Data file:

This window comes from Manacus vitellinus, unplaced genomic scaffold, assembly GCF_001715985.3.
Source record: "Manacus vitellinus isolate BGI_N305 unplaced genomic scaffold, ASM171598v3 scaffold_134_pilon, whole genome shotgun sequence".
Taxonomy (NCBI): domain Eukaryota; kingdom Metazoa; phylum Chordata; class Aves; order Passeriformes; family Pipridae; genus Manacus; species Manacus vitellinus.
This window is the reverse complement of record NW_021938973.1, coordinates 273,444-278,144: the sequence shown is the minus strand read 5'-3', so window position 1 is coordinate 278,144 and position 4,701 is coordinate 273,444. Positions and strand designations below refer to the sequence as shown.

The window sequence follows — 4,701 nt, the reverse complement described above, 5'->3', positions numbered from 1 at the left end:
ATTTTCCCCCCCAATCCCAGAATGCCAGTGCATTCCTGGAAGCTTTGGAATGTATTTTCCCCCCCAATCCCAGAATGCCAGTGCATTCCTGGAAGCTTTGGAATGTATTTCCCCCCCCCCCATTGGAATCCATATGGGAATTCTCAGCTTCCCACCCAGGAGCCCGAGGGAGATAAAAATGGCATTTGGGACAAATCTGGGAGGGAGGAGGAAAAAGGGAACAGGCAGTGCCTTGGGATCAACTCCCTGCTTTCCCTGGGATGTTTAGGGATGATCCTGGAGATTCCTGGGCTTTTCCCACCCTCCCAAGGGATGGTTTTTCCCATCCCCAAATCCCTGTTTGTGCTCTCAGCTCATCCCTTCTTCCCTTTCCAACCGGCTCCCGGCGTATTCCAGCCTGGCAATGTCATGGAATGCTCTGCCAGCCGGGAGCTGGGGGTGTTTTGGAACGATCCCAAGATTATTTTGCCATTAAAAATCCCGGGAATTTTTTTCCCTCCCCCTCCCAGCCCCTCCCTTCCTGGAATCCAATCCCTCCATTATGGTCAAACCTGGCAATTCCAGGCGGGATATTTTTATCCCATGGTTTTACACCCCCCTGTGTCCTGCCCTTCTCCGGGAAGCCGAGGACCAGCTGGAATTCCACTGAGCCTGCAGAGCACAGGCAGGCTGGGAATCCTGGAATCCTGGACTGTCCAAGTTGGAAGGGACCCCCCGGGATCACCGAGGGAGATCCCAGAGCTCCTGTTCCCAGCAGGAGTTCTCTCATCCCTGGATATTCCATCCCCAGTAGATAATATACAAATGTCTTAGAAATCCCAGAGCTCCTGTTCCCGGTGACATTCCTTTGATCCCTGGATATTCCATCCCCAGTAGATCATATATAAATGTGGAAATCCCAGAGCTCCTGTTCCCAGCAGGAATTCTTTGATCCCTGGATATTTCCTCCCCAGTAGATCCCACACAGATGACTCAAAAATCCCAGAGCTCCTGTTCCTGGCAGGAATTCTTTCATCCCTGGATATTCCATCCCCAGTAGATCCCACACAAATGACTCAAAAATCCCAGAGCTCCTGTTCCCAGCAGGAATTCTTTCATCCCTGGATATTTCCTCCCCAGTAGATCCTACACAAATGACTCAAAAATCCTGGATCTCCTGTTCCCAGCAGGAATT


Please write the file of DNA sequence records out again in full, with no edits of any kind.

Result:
This window comes from Manacus vitellinus, unplaced genomic scaffold, assembly GCF_001715985.3.
Source record: "Manacus vitellinus isolate BGI_N305 unplaced genomic scaffold, ASM171598v3 scaffold_134_pilon, whole genome shotgun sequence".
Taxonomy (NCBI): domain Eukaryota; kingdom Metazoa; phylum Chordata; class Aves; order Passeriformes; family Pipridae; genus Manacus; species Manacus vitellinus.
This window is the reverse complement of record NW_021938973.1, coordinates 273,444-278,144: the sequence shown is the minus strand read 5'-3', so window position 1 is coordinate 278,144 and position 4,701 is coordinate 273,444. Positions and strand designations below refer to the sequence as shown.

The window sequence follows — 4,701 nt, the reverse complement described above, 5'->3', positions numbered from 1 at the left end:
ATTTTCCCCCCCAATCCCAGAATGCCAGTGCATTCCTGGAAGCTTTGGAATGTATTTTCCCCCCCAATCCCAGAATGCCAGTGCATTCCTGGAAGCTTTGGAATGTATTTCCCCCCCCCCCATTGGAATCCATATGGGAATTCTCAGCTTCCCACCCAGGAGCCCGAGGGAGATAAAAATGGCATTTGGGACAAATCTGGGAGGGAGGAGGAAAAAGGGAACAGGCAGTGCCTTGGGATCAACTCCCTGCTTTCCCTGGGATGTTTAGGGATGATCCTGGAGATTCCTGGGCTTTTCCCACCCTCCCAAGGGATGGTTTTTCCCATCCCCAAATCCCTGTTTGTGCTCTCAGCTCATCCCTTCTTCCCTTTCCAACCGGCTCCCGGCGTATTCCAGCCTGGCAATGTCATGGAATGCTCTGCCAGCCGGGAGCTGGGGGTGTTTTGGAACGATCCCAAGATTATTTTGCCATTAAAAATCCCGGGAATTTTTTTCCCTCCCCCTCCCAGCCCCTCCCTTCCTGGAATCCAATCCCTCCATTATGGTCAAACCTGGCAATTCCAGGCGGGATATTTTTATCCCATGGTTTTACACCCCCCTGTGTCCTGCCCTTCTCCGGGAAGCCGAGGACCAGCTGGAATTCCACTGAGCCTGCAGAGCACAGGCAGGCTGGGAATCCTGGAATCCTGGACTGTCCAAGTTGGAAGGGACCCCCCGGGATCACCGAGGGAGATCCCAGAGCTCCTGTTCCCAGCAGGAGTTCTCTCATCCCTGGATATTCCATCCCCAGTAGATAATATACAAATGTCTTAGAAATCCCAGAGCTCCTGTTCCCGGTGACATTCCTTTGATCCCTGGATATTCCATCCCCAGTAGATCATATATAAATGTGGAAATCCCAGAGCTCCTGTTCCCAGCAGGAATTCTTTGATCCCTGGATATTTCCTCCCCAGTAGATCCCACACAGATGACTCAAAAATCCCAGAGCTCCTGTTCCTGGCAGGAATTCTTTCATCCCTGGATATTCCATCCCCAGTAGATCCCACACAAATGACTCAAAAATCCCAGAGCTCCTGTTCCCAGCAGGAATTCTTTCATCCCTGGATATTTCCTCCCCAGTAGATCCTACACAAATGACTCAAAAATCCTGGATCTCCTGTTCCCAGCAGGAATT